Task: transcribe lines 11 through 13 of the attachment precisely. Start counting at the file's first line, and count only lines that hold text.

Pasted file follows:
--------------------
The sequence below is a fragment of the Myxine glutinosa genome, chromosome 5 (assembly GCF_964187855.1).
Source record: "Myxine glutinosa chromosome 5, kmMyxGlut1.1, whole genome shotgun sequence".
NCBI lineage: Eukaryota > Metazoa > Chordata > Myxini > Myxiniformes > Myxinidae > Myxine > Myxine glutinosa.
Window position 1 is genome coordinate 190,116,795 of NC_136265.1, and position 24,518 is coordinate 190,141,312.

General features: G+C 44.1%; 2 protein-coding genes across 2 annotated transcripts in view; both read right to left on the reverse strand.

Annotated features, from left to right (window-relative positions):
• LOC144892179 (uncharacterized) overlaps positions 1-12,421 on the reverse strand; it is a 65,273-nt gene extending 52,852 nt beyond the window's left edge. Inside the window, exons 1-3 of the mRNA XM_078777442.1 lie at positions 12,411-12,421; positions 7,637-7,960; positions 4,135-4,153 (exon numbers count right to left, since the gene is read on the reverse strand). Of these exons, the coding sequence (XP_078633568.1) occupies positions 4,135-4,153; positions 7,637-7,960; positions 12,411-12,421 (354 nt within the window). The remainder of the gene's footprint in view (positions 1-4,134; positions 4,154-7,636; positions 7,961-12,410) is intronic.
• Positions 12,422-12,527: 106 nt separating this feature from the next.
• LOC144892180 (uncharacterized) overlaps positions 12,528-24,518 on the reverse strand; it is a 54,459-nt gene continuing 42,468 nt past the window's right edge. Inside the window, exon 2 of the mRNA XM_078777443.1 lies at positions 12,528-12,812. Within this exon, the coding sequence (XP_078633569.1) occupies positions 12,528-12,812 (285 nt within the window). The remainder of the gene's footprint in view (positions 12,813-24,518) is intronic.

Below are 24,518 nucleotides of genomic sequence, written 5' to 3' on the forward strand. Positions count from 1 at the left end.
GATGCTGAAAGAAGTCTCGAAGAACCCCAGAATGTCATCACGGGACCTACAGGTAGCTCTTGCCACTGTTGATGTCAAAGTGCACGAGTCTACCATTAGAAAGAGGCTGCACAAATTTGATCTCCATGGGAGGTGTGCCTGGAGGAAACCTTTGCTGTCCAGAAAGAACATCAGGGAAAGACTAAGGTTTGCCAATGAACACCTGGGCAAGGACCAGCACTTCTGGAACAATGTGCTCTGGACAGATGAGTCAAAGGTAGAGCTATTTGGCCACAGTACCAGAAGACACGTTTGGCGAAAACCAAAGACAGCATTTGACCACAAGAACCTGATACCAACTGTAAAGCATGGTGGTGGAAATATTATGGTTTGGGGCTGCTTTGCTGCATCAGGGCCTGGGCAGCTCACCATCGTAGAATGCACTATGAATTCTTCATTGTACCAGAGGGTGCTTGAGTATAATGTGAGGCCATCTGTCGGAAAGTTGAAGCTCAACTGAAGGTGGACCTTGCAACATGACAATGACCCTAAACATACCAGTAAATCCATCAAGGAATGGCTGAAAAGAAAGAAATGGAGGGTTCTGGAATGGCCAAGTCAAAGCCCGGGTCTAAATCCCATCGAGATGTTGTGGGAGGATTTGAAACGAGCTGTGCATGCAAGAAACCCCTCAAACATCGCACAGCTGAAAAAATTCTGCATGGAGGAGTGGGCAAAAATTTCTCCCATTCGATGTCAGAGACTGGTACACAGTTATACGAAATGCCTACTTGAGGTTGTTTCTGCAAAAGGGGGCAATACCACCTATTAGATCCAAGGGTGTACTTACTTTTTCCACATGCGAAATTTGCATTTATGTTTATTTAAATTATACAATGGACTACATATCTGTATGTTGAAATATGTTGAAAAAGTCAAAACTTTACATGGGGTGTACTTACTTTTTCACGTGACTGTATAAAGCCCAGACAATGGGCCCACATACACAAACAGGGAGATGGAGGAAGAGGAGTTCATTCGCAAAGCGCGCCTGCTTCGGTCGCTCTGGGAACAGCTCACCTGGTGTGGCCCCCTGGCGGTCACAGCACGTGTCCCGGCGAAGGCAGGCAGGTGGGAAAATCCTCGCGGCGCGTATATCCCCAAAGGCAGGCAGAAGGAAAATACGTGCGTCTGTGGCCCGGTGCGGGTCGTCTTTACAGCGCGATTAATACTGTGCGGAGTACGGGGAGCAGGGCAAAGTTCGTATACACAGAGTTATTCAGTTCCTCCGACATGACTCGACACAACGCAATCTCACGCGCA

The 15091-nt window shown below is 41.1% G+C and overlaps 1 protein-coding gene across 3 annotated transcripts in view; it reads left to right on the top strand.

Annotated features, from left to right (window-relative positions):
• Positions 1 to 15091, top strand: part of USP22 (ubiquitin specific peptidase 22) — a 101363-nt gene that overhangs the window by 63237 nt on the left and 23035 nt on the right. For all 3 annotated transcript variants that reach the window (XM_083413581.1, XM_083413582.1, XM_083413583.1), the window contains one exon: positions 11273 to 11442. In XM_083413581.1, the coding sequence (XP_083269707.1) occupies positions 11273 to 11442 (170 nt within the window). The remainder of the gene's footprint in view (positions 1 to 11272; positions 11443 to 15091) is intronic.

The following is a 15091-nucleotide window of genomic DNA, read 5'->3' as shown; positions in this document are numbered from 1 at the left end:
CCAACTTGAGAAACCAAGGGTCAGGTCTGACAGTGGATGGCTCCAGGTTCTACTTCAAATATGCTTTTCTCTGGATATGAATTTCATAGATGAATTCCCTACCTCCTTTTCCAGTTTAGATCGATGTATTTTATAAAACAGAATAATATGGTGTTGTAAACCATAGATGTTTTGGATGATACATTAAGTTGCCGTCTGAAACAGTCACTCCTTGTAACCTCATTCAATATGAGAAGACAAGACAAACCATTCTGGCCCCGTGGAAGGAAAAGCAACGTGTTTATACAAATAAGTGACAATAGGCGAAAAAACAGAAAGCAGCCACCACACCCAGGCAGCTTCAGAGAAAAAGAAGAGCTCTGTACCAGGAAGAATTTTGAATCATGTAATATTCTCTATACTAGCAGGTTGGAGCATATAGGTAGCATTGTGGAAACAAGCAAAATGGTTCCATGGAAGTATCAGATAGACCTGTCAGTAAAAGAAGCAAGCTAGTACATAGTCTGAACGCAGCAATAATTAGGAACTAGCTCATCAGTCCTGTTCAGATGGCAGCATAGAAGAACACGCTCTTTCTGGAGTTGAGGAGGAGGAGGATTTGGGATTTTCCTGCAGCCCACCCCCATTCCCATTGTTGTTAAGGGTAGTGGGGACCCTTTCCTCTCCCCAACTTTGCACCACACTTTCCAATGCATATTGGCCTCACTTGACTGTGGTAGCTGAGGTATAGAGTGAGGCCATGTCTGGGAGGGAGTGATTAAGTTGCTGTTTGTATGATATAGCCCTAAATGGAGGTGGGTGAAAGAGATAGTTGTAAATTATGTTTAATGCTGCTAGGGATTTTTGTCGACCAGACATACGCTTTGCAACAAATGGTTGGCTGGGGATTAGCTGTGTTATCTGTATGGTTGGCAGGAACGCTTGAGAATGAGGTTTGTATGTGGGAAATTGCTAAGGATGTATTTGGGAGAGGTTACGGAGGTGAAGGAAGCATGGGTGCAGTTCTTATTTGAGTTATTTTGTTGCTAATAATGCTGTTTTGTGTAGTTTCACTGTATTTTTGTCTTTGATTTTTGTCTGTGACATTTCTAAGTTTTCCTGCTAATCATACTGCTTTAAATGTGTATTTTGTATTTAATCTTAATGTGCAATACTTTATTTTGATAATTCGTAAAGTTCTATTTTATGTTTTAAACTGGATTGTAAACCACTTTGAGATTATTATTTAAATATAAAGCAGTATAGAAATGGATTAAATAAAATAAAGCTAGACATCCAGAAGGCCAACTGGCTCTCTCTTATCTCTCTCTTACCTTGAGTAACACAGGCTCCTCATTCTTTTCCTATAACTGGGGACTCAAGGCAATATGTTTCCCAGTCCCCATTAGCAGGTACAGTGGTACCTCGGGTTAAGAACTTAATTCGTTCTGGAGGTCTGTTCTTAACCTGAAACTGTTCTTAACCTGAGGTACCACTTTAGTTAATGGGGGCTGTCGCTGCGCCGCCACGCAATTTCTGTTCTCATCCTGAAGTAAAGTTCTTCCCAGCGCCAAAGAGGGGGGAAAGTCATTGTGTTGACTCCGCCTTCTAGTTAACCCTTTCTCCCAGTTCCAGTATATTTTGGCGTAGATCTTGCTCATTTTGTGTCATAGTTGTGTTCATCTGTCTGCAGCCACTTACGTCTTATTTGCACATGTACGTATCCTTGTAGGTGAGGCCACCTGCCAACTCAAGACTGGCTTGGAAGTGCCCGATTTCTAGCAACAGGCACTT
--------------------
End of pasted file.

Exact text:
GATGCTGAAAGAAGTCTCGAAGAACCCCAGAATGTCATCACGGGACCTACAGGTAGCTCTTGCCACTGTTGATGTCAAAGTGCACGAGTCTACCATTAGAAAGAGGCTGCACAAATTTGATCTCCATGGGAGGTGTGCCTGGAGGAAACCTTTGCTGTCCAGAAAGAACATCAGGGAAAGACTAAGGTTTGCCAATGAACACCTGGGCAAGGACCAGCACTTCTGGAACAATGTGCTCTGGACAGATGAGTCAAAGGTAGAGCTATTTGGCCACAGTACCAGAAGACACGTTTGGCGAAAACCAAAGACAGCATTTGACCACAAGAACCTGATACCAACTGTAAAGCATGGTGGTGGAAATATTATGGTTTGGGGCTGCTTTGCTGCATCAGGGCCTGGGCAGCTCACCATCGTAGAATGCACTATGAATTCTTCATTGTACCAGAGGGTGCTTGAGTATAATGTGAGGCCATCTGTCGGAAAGTTGAAGCTCAACTGAAGGTGGACCTTGCAACATGACAATGACCCTAAACATACCAGTAAATCCATCAAGGAATGGCTGAAAAGAAAGAAATGGAGGGTTCTGGAATGGCCAAGTCAAAGCCCGGGTCTAAATCCCATCGAGATGTTGTGGGAGGATTTGAAACGAGCTGTGCATGCAAGAAACCCCTCAAACATCGCACAGCTGAAAAAATTCTGCATGGAGGAGTGGGCAAAAATTTCTCCCATTCGATGTCAGAGACTGGTACACAGTTATACGAAATGCCTACTTGAGGTTGTTTCTGCAAAAGGGGGCAATACCACCTATTAGATCCAAGGGTGTACTTACTTTTTCCACATGCGAAATTTGCATTTATGTTTATTTAAATTATACAATGGACTACATATCTGTATGTTGAAATATGTTGAAAAAGTCAAAACTTTACATGGGGTGTACTTACTTTTTCACGTGACTGTATAAAGCCCAGACAATGGGCCCACATACACAAACAGGGAGATGGAGGAAGAGGAGTTCATTCGCAAAGCGCGCCTGCTTCGGTCGCTCTGGGAACAGCTCACCTGGTGTGGCCCCCTGGCGGTCACAGCACGTGTCCCGGCGAAGGCAGGCAGGTGGGAAAATCCTCGCGGCGCGTATATCCCCAAAGGCAGGCAGAAGGAAAATACGTGCGTCTGTGGCCCGGTGCGGGTCGTCTTTACAGCGCGATTAATACTGTGCGGAGTACGGGGAGCAGGGCAAAGTTCGTATACACAGAGTTATTCAGTTCCTCCGACATGACTCGACACAACGCAATCTCACGCGCA

The 15091-nt window shown below is 41.1% G+C and overlaps 1 protein-coding gene across 3 annotated transcripts in view; it reads left to right on the top strand.

Annotated features, from left to right (window-relative positions):